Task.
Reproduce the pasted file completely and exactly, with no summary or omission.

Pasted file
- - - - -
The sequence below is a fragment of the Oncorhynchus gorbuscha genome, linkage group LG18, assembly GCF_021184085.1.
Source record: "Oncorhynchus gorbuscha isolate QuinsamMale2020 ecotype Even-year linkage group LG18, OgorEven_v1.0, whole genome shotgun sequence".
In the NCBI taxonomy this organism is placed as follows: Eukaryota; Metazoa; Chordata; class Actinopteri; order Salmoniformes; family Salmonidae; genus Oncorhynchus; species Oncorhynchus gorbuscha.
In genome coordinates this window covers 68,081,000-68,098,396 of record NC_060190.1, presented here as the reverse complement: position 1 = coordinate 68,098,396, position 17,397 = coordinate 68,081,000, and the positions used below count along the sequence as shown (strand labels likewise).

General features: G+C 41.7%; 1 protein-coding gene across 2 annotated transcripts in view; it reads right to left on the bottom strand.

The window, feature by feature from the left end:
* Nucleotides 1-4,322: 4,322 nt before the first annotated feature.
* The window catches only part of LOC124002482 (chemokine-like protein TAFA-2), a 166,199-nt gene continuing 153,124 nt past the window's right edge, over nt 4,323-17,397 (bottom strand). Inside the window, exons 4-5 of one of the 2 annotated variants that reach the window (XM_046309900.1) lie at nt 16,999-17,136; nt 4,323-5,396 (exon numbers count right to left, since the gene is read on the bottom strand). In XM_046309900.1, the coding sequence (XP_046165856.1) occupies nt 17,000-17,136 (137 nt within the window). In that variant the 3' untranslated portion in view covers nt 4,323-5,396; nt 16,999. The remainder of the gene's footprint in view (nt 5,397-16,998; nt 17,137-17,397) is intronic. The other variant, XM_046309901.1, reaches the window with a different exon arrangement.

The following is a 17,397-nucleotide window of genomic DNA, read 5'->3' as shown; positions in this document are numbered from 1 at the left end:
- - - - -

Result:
The sequence below is a fragment of the Oncorhynchus gorbuscha genome, linkage group LG18, assembly GCF_021184085.1.
Source record: "Oncorhynchus gorbuscha isolate QuinsamMale2020 ecotype Even-year linkage group LG18, OgorEven_v1.0, whole genome shotgun sequence".
In the NCBI taxonomy this organism is placed as follows: Eukaryota; Metazoa; Chordata; class Actinopteri; order Salmoniformes; family Salmonidae; genus Oncorhynchus; species Oncorhynchus gorbuscha.
In genome coordinates this window covers 68,081,000-68,098,396 of record NC_060190.1, presented here as the reverse complement: position 1 = coordinate 68,098,396, position 17,397 = coordinate 68,081,000, and the positions used below count along the sequence as shown (strand labels likewise).

General features: G+C 41.7%; 1 protein-coding gene across 2 annotated transcripts in view; it reads right to left on the bottom strand.

The window, feature by feature from the left end:
* Nucleotides 1-4,322: 4,322 nt before the first annotated feature.
* The window catches only part of LOC124002482 (chemokine-like protein TAFA-2), a 166,199-nt gene continuing 153,124 nt past the window's right edge, over nt 4,323-17,397 (bottom strand). Inside the window, exons 4-5 of one of the 2 annotated variants that reach the window (XM_046309900.1) lie at nt 16,999-17,136; nt 4,323-5,396 (exon numbers count right to left, since the gene is read on the bottom strand). In XM_046309900.1, the coding sequence (XP_046165856.1) occupies nt 17,000-17,136 (137 nt within the window). In that variant the 3' untranslated portion in view covers nt 4,323-5,396; nt 16,999. The remainder of the gene's footprint in view (nt 5,397-16,998; nt 17,137-17,397) is intronic. The other variant, XM_046309901.1, reaches the window with a different exon arrangement.

The following is a 17,397-nucleotide window of genomic DNA, read 5'->3' as shown; positions in this document are numbered from 1 at the left end: